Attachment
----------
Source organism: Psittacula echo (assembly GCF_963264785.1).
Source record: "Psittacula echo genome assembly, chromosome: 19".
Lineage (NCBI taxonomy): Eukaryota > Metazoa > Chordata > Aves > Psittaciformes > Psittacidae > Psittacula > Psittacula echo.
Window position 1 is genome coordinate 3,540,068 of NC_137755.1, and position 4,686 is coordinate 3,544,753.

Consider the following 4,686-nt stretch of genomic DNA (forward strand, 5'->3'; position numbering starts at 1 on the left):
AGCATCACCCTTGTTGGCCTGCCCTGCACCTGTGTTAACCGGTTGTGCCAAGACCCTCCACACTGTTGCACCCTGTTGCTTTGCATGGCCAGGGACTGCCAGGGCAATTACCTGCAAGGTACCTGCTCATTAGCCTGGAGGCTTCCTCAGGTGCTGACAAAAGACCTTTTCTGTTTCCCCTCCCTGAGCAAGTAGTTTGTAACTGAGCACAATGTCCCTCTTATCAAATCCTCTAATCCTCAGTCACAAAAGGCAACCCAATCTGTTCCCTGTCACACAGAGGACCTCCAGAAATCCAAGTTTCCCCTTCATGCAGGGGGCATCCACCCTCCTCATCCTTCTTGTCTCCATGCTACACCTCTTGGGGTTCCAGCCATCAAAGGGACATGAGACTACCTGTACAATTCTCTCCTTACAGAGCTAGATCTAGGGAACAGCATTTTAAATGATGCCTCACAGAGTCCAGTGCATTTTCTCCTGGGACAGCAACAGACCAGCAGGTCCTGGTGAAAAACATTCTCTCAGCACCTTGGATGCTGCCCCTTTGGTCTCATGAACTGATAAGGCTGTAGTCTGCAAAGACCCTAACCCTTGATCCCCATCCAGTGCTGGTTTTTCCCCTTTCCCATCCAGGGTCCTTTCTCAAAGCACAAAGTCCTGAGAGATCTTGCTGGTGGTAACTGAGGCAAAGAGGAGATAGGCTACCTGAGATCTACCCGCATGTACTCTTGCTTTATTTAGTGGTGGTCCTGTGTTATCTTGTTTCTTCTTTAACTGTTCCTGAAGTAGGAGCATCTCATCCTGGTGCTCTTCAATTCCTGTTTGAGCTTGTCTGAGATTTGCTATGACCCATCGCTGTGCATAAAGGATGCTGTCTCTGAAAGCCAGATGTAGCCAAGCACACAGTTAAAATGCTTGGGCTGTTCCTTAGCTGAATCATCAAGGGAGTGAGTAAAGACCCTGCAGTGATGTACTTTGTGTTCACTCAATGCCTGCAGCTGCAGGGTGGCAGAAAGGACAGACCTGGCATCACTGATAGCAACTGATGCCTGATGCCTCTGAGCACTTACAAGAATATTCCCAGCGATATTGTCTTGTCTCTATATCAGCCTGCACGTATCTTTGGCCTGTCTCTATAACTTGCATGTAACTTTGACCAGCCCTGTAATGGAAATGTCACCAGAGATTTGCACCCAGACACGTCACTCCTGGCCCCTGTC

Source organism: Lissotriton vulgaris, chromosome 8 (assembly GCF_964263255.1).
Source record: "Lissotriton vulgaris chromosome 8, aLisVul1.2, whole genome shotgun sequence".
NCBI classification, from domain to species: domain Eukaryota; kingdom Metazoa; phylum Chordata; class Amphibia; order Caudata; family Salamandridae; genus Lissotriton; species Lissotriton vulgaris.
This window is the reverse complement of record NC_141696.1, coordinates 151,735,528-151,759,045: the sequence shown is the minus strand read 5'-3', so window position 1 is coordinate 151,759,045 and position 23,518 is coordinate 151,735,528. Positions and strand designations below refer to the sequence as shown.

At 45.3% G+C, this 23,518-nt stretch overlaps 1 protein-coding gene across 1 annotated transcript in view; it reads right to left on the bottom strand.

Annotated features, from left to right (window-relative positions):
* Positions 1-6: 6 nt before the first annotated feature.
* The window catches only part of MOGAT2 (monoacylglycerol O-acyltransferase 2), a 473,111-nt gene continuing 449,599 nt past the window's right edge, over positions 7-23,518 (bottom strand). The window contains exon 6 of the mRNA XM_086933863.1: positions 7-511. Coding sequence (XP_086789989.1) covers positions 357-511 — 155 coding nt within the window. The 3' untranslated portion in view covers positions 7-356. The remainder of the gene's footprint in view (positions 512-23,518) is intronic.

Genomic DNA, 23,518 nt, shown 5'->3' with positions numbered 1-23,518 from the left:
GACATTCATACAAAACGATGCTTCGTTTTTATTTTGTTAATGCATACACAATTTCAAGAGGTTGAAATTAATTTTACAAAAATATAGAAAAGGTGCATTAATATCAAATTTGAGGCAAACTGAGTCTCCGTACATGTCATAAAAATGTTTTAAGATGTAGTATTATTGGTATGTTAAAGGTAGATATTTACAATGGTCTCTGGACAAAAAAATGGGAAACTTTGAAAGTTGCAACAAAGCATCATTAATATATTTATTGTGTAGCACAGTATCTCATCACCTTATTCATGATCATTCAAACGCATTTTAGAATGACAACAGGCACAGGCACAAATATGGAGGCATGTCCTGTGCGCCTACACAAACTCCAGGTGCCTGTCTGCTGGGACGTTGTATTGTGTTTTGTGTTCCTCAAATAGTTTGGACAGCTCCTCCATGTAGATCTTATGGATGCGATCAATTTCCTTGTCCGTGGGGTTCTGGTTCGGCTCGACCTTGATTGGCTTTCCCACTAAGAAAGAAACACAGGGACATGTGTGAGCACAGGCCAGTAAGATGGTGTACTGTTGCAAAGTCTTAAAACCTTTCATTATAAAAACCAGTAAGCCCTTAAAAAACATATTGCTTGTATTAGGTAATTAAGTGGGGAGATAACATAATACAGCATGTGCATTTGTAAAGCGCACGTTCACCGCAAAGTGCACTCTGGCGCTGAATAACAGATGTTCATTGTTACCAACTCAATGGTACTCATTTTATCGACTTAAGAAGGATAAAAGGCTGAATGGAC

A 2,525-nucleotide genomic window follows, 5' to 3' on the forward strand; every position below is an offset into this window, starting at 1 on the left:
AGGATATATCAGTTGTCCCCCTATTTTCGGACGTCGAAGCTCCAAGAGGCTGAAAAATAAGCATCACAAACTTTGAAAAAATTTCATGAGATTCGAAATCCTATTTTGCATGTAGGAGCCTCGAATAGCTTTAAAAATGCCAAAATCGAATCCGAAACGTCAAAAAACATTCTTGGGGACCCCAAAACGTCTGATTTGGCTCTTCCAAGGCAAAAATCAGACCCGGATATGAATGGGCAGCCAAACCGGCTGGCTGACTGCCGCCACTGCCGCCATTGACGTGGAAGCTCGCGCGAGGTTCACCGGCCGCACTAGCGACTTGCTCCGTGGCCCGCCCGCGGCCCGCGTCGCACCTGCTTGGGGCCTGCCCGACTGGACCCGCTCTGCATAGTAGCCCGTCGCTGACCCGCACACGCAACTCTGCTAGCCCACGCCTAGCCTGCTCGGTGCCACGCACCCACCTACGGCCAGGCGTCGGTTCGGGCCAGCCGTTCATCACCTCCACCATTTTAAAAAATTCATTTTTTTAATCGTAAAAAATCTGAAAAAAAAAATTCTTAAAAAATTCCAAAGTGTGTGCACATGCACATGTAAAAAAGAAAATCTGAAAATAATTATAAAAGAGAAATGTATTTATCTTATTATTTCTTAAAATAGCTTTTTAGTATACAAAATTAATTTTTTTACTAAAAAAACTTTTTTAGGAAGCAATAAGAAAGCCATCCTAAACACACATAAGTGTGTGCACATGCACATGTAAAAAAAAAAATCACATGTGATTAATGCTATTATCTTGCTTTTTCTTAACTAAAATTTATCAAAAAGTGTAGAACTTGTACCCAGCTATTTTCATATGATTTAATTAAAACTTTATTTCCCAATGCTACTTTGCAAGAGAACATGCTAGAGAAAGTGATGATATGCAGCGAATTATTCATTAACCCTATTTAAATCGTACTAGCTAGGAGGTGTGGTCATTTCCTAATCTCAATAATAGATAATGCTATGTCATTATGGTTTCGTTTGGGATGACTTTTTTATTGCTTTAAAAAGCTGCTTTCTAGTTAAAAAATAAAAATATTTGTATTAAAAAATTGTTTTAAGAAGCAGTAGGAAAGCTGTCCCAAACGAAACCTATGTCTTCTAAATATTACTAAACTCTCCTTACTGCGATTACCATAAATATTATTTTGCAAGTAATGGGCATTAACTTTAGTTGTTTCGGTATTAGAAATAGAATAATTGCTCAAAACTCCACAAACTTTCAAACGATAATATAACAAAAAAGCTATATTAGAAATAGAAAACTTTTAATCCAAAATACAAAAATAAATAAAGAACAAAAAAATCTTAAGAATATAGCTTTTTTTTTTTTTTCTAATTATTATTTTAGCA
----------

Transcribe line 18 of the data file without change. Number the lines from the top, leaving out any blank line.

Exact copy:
AGGATATATCAGTTGTCCCCCTATTTTCGGACGTCGAAGCTCCAAGAGGCTGAAAAATAAGCATCACAAACTTTGAAAAAATTTCATGAGATTCGAAATCCTATTTTGCATGTAGGAGCCTCGAATAGCTTTAAAAATGCCAAAATCGAATCCGAAACGTCAAAAAACATTCTTGGGGACCCCAAAACGTCTGATTTGGCTCTTCCAAGGCAAAAATCAGACCCGGATATGAATGGGCAGCCAAACCGGCTGGCTGACTGCCGCCACTGCCGCCATTGACGTGGAAGCTCGCGCGAGGTTCACCGGCCGCACTAGCGACTTGCTCCGTGGCCCGCCCGCGGCCCGCGTCGCACCTGCTTGGGGCCTGCCCGACTGGACCCGCTCTGCATAGTAGCCCGTCGCTGACCCGCACACGCAACTCTGCTAGCCCACGCCTAGCCTGCTCGGTGCCACGCACCCACCTACGGCCAGGCGTCGGTTCGGGCCAGCCGTTCATCACCTCCACCATTTTAAAAAATTCATTTTTTTAATCGTAAAAAATCTGAAAAAAAAAATTCTTAAAAAATTCCAAAGTGTGTGCACATGCACATGTAAAAAAGAAAATCTGAAAATAATTATAAAAGAGAAATGTATTTATCTTATTATTTCTTAAAATAGCTTTTTAGTATACAAAATTAATTTTTTTACTAAAAAAACTTTTTTAGGAAGCAATAAGAAAGCCATCCTAAACACACATAAGTGTGTGCACATGCACATGTAAAAAAAAAAATCACATGTGATTAATGCTATTATCTTGCTTTTTCTTAACTAAAATTTATCAAAAAGTGTAGAACTTGTACCCAGCTATTTTCATATGATTTAATTAAAACTTTATTTCCCAATGCTACTTTGCAAGAGAACATGCTAGAGAAAGTGATGATATGCAGCGAATTATTCATTAACCCTATTTAAATCGTACTAGCTAGGAGGTGTGGTCATTTCCTAATCTCAATAATAGATAATGCTATGTCATTATGGTTTCGTTTGGGATGACTTTTTTATTGCTTTAAAAAGCTGCTTTCTAGTTAAAAAATAAAAATATTTGTATTAAAAAATTGTTTTAAGAAGCAGTAGGAAAGCTGTCCCAAACGAAACCTATGTCTTCTAAATATTACTAAACTCTCCTTACTGCGATTACCATAAATATTATTTTGCAAGTAATGGGCATTAACTTTAGTTGTTTCGGTATTAGAAATAGAATAATTGCTCAAAACTCCACAAACTTTCAAACGATAATATAACAAAAAAGCTATATTAGAAATAGAAAACTTTTAATCCAAAATACAAAAATAAATAAAGAACAAAAAAATCTTAAGAATATAGCTTTTTTTTTTTTTTCTAATTATTATTTTAGCA